@ Mitchell Cohen
      “The blood hasn’t even dried yet of the murdered and all you can do is speculate to what supposedly Barak is thinking.”
      I was going to tacitly agree, but the fact that Barak has already acted upon his announcement would make admonishing Danny a little disingenuous. Barak didn’t wait for the victims’ blood to dry either before he spilled more blood.
      It’s difficult to disagree with a cynicist if he’s correct.

      Reply to Comment
    23. Mitchell Cohen

      @Koshiro, I was talking about this cynical BS: “Barak (after hearing of the attacks): YES! It was getting real boring around here with all that J14 bullshit!”

      Reply to Comment
    24. Danny

      Barak is a simple-minded man with a primitive worldview. It doesn’t take much to understand his line of thinking. I was merely making a point that he is doubtless happy that he back in the headlines and that the media are all clamoring for his shitty opinions that, in a normal day, wouldn’t even get space in the back pages of a newspaper. But, of course, this is not a normal day, is it?

      Reply to Comment
    25. Y.

      ‘Militants’? Is that the best description Dimi can give? Oh, well, I never had any expectations from +972.
      As for the comments, I won’t defend Barak (a man whom I despise for other reasons) from the ridiculous accusations, but I must point out the protests have not formed even a small threat to the current government as of yet. Just making sure you wouldn’t end up disappointed.

      Reply to Comment
    26. Palestinian

      I wonder who benefits from such attacks these days ? Who allowed the militants in ? dirty games

      Reply to Comment
    27. Sam Smith

      Both Hamas and the Israeli govt. benefit from such attacks: the govt. for the reasons outlined above (J14, UN bid), and Hamas because any Israeli response garners sympathy for Gaza while the organization is under intense pressure given its stance vis-a-vis the Assad regime.

      Reply to Comment
    28. Palestinian

      But nobody cares what Hamas says about Syria , I dont think they are under pressure concerning the Syrian protests.And who is gonna sympathize with Hamas after such attacks ?! If they got access to Eliat , why didnt they kill more people …!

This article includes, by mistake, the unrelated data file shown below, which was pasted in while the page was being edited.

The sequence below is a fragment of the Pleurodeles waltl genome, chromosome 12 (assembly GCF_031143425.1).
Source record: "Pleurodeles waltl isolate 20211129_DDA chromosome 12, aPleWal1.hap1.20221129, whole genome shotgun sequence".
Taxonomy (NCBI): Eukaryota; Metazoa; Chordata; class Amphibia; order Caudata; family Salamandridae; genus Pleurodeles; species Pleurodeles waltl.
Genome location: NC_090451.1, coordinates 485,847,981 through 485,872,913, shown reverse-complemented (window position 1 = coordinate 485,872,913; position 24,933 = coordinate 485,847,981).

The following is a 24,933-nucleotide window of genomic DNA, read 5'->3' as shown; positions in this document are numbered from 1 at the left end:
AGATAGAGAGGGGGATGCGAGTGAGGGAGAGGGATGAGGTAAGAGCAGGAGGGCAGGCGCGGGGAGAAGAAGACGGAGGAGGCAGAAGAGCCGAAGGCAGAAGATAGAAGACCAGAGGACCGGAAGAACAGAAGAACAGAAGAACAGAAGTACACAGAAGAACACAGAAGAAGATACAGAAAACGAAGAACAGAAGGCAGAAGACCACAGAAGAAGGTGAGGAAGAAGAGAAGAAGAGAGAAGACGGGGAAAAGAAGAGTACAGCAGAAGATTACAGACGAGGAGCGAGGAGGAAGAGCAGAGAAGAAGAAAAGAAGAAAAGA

Reply to Comment
    29. miri

      Dimi, I’m also seriously bummed that you used the word “militant” — it’s so orwellian propaganda.

      Mitch, come on, Barak has proven himself ‘war criminal’ many times over (it didn’t take long for my ‘hopey-changey’ feeling for him to disappear many years ago).

      Hey, I’m worried for my friends who might be on holiday. And I AM always sorry when asymmetric warfare takes the lives of civilians — which seems to be most of the time. Nonetheless, what is the difference between these innocent lives, and the innocent, non-Jewish lives that are snuffed out, on a daily basis, by the IDF (whose kill ratio used to be 10:1, but has increased ten-fold over the last decade)? I can’t even turn on the news, today, because I know what I’ll find there…

      Reply to Comment
    30. Bosko

      @Deir Yassin – “Hamas’ spokesman, Taher Al-Nunu, denies the accusations of Hamas being behind the attack, and states”
      Yes, we have been there, done that, provoke, murder, terrorise then deny.
      Hamas: It wasn’t us. It was the pixies, no … The Martians … no, the hobgoblins did it … No … it didn’t happen at all …. Deny, deny, deny. Or blame others.

      Reply to Comment
    31. DeIr Yassin

      Hamas is apparently NOT involved in the attck. They say so themselves, and the Israeli State terrorists called the IDF (if Palestinian combattants are terrorists, let’s be fair to both sides) bombed a house belonging to a high-ranking member of the Popular Resistance Committee, Khaled Shaath, outbreakers from Fatah.
      I don’t know, maybe the 9 years old boy was a Hamas member though …
      Latest update: Khaled Shaath’s two years old son Malek died of his injuries . HE was surely a member of Hamas.

      Reply to Comment
    32. Sam Smith

      Simple question: Is Hamas responsible or not for attacks against Israeli civilians coming out of Gaza?

      Reply to Comment
    33. Bosko

      @Deir Yassin – Yes, I agree. Once again all these deaths of innocents is Israel’s fault. The Palestinian Arabs have nothing to do with it. Most Palestinian Arabs don’t support terrorism against Israelis. Not much …

      Reply to Comment
    34. Sam Smith

      @Palestinian: Hamas is under pressure because it is in cahoots with the Assad regime – cozying up to a murderous dictator does not help one’s image. It will probably have to find a new country to host its HQ pretty soon.

      Reply to Comment
    35. Deïr Yassin

      @ Ya Sami
      I know one should never answer a question by another question, but I’ll do it anyhow:
      Is the State of Israel responsible or not for the setters attack on Palestinian civilian on a daily basis, including murder, or not ?

      @ Bosko
      Don’t waste your time. You’re on my private BDS-list.

      Reply to Comment
    36. Koshiro

      @ Sam Smith
      “Simple question: Is Hamas responsible or not for attacks against Israeli civilians coming out of Gaza?”
      a) Not necessarily.
      b) It’s thoroughly irrelevant in this case, considering that the attack took place hundreds of kilometers away from Gaza and the attackers quite obviously came from Egypt.

      Reply to Comment
    37. Sam Smith

      @Ya Deir:
      I think Israel is responsible. Not that this is sufficient, but the state did recently issue restraining orders against some of them. And, of course, those responsible for murder should be behind bars.
      I have nothing good to say about these racist fanatics and nothing justifies their actions. Unlike many other claims against Israel, lack of action in this area is inexcusable and more pressure for action is entirely appropriate.